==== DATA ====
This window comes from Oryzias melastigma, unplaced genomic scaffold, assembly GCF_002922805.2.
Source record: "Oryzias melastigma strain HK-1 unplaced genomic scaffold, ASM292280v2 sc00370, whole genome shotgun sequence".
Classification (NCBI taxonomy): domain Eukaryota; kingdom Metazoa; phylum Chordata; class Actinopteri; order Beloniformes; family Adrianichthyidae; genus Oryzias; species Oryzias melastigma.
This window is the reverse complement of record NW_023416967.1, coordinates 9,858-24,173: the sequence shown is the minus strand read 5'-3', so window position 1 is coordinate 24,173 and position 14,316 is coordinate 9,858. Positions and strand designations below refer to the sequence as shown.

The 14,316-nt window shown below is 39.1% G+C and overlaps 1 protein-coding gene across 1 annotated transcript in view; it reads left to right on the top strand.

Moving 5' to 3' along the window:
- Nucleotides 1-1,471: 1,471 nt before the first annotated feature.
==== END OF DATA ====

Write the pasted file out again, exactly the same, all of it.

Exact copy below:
This window comes from Oryzias melastigma, unplaced genomic scaffold, assembly GCF_002922805.2.
Source record: "Oryzias melastigma strain HK-1 unplaced genomic scaffold, ASM292280v2 sc00370, whole genome shotgun sequence".
Classification (NCBI taxonomy): domain Eukaryota; kingdom Metazoa; phylum Chordata; class Actinopteri; order Beloniformes; family Adrianichthyidae; genus Oryzias; species Oryzias melastigma.
This window is the reverse complement of record NW_023416967.1, coordinates 9,858-24,173: the sequence shown is the minus strand read 5'-3', so window position 1 is coordinate 24,173 and position 14,316 is coordinate 9,858. Positions and strand designations below refer to the sequence as shown.

The 14,316-nt window shown below is 39.1% G+C and overlaps 1 protein-coding gene across 1 annotated transcript in view; it reads left to right on the top strand.

Moving 5' to 3' along the window:
- Nucleotides 1-1,471: 1,471 nt before the first annotated feature.